“I’ll never forget the day I first put that tomato in my mouth,” Page-Mann said. “Visually, it’s so darling. The shape is just endearing as well. The flavor and the texture — it’s so creamy and so sweet — it’s really the best of all worlds.” Looking a bit like a tiny apple, the meaty, blocky and yes, vividly gold and bronze striped Cherry Ember — seeds for which are now available through Fruition Seeds — may be born and bred of the Finger Lakes.

Because, as Phillip Griffiths said, “Quality of food is the same as quality of life.” Griffiths is associate professor of horticulture in the School of Integrative Plant Science, part of the College of Agriculture and Life Sciences at Cornell University in Ithaca.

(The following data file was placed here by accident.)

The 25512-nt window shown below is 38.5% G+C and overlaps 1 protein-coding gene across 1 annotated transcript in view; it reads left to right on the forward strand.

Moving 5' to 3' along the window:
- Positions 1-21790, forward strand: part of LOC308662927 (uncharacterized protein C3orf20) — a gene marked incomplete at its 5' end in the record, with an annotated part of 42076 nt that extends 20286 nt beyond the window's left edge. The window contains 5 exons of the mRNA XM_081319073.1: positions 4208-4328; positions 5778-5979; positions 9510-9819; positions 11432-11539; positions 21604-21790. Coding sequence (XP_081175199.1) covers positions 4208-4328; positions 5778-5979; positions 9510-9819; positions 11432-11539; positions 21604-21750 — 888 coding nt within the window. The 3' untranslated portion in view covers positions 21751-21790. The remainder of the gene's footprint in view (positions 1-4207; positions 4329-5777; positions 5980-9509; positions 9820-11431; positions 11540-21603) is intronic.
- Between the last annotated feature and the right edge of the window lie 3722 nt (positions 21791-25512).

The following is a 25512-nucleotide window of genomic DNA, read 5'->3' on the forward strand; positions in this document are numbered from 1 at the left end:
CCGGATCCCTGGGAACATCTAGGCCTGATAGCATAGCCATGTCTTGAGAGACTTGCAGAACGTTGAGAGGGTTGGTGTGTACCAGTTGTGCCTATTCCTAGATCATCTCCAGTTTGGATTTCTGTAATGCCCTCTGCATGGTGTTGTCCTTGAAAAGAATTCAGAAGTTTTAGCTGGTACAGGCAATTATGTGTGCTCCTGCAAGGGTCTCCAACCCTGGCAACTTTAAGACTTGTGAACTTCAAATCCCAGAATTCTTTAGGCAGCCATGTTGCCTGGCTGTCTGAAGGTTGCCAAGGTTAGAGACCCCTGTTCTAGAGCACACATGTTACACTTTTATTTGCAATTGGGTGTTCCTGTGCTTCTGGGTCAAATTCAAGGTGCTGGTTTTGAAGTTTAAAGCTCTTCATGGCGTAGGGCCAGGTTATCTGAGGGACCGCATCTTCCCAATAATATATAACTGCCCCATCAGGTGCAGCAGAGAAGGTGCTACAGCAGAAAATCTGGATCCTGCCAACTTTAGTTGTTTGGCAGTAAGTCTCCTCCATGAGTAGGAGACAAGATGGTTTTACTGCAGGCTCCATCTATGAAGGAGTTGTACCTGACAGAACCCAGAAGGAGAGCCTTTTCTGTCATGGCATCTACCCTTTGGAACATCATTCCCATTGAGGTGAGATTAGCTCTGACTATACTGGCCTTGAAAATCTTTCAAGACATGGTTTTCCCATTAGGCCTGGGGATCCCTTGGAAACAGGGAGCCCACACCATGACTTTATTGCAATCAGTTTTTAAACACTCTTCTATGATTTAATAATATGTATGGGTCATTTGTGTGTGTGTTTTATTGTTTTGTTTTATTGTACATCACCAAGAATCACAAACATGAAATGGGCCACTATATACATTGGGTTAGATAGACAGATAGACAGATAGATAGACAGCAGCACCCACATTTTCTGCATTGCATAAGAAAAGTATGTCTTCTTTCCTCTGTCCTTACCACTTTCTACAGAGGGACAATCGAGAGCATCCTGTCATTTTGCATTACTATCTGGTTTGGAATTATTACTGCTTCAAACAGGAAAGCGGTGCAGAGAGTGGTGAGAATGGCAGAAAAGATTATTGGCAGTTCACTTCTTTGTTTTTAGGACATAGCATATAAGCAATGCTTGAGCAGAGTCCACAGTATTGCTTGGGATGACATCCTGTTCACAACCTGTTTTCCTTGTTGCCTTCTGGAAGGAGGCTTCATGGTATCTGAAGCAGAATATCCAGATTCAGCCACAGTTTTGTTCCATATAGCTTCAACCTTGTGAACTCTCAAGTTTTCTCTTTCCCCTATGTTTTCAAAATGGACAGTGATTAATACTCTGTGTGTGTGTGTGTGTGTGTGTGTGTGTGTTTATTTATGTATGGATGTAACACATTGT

In the United Kingdom, Griffiths studied genetics at the University of Nottingham — “Where Robin Hood is from,” he joked — and received his master’s degree for his work with rye grass at the University of Wales. He came to the United States and in the 1980s earned his doctorate working with tomatoes in Arizona and Florida, before coming to Cornell. He earned tenure in the early 2000s and was granted the flexibility to work on passion projects through the Friday Afternoon Project as a result.

That meant a return to tomatoes; or rather, to work toward producing a better tomato. “After tenure, I got more interested in the heirlooms and a lot of the variations in shapes and colors,” Griffiths said. And when it comes to cherry tomatoes, their functionality.

Fruition Seeds in Naples is selling Cherry Ember cherry tomato seeds, but seed starting is not easy, according to founder Petra Page-Mann. “It’s important to learn to ride a bike with someone who loves you, knows you’re going to fall off and is going to be right there to say, ‘You got this!’” Page-Mann said.

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